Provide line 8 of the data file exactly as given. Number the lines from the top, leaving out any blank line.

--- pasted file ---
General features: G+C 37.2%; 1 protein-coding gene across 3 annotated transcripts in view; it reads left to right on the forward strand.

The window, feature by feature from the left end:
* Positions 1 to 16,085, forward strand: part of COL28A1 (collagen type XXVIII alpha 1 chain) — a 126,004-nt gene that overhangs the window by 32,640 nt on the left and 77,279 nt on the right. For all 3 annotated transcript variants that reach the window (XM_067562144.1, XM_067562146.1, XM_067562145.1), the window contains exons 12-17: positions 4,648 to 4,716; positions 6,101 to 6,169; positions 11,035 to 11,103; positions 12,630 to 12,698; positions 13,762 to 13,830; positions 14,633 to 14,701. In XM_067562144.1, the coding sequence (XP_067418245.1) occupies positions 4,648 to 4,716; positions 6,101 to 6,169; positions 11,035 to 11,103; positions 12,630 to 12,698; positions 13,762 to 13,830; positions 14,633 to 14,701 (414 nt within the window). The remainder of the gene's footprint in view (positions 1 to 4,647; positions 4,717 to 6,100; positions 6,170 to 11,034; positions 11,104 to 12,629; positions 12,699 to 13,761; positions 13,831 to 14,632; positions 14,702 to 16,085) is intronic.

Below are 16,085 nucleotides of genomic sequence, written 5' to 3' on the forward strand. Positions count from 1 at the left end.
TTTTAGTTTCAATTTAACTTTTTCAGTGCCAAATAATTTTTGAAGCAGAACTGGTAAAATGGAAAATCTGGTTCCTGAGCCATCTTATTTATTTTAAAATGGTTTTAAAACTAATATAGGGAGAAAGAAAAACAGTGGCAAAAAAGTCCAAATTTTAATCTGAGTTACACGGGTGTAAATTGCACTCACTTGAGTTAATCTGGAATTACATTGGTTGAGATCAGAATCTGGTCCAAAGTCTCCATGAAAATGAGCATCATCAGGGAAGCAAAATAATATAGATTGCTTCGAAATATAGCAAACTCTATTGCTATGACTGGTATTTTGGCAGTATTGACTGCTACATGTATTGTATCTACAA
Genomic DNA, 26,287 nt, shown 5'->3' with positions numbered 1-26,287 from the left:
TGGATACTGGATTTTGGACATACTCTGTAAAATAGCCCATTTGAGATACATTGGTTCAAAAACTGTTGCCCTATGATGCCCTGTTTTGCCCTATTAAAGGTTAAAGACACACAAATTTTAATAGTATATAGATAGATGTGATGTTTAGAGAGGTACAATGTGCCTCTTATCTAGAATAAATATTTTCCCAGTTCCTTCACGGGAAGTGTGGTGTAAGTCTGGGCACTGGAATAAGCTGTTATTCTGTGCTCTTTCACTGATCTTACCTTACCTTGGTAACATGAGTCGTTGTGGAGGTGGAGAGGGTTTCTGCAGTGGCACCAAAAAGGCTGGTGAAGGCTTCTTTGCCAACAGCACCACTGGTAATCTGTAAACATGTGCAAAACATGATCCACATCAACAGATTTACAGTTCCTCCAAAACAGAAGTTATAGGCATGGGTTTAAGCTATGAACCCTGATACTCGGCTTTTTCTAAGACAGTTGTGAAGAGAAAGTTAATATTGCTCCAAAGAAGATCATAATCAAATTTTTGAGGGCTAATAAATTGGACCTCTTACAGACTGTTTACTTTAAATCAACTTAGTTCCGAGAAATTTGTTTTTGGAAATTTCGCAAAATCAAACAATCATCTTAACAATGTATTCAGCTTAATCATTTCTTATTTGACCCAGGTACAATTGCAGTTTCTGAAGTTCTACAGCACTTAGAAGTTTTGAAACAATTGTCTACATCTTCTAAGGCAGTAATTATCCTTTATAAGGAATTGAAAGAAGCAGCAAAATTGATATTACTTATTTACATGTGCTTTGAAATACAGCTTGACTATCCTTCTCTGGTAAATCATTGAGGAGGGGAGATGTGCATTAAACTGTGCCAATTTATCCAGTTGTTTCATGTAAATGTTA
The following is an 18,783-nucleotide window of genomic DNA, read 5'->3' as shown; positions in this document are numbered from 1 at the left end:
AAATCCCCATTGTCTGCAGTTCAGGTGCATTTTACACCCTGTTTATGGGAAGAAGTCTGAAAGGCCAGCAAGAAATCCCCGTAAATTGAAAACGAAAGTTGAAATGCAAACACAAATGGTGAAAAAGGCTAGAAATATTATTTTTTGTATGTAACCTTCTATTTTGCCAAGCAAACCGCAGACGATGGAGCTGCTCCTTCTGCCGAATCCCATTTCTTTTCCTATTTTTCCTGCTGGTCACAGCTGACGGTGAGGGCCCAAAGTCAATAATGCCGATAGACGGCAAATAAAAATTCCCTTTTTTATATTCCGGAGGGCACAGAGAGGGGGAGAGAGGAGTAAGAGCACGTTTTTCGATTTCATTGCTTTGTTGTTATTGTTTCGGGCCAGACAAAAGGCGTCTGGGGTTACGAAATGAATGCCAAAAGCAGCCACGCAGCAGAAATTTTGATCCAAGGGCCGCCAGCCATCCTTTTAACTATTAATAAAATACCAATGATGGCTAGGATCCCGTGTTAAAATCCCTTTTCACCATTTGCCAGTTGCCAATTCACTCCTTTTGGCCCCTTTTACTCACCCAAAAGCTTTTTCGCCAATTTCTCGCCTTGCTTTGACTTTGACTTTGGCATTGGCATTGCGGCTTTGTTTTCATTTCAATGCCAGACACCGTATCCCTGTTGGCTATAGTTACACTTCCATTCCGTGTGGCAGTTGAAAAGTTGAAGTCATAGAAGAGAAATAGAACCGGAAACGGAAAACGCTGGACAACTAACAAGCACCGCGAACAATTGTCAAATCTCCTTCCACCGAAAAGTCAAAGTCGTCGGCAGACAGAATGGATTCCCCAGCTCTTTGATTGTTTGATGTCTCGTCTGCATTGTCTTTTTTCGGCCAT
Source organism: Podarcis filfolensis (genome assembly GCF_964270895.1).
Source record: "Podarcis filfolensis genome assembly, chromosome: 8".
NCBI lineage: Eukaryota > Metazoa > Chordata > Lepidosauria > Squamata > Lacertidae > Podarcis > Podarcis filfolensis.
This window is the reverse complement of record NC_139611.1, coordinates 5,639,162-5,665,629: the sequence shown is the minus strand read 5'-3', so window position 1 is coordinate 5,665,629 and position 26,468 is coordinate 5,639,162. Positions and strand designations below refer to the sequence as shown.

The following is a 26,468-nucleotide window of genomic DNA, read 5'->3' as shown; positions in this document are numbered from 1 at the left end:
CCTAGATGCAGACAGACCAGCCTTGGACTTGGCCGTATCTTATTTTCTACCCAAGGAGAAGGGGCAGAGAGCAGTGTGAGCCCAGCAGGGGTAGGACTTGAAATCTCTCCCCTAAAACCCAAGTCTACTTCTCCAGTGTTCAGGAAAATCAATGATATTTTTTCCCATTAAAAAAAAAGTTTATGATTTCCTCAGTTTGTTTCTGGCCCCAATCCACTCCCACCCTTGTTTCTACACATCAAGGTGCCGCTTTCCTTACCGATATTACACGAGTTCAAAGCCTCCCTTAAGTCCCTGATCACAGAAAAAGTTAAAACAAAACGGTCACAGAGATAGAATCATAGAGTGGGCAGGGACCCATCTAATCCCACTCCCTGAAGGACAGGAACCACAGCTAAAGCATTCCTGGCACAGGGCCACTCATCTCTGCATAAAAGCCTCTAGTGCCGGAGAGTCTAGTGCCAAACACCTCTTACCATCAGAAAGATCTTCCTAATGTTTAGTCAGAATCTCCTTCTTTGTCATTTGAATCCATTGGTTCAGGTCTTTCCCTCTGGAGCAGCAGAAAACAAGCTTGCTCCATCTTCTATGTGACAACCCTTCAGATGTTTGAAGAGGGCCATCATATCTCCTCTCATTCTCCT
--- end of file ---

The following is an 18,783-nucleotide window of genomic DNA, read 5'->3' as shown; positions in this document are numbered from 1 at the left end: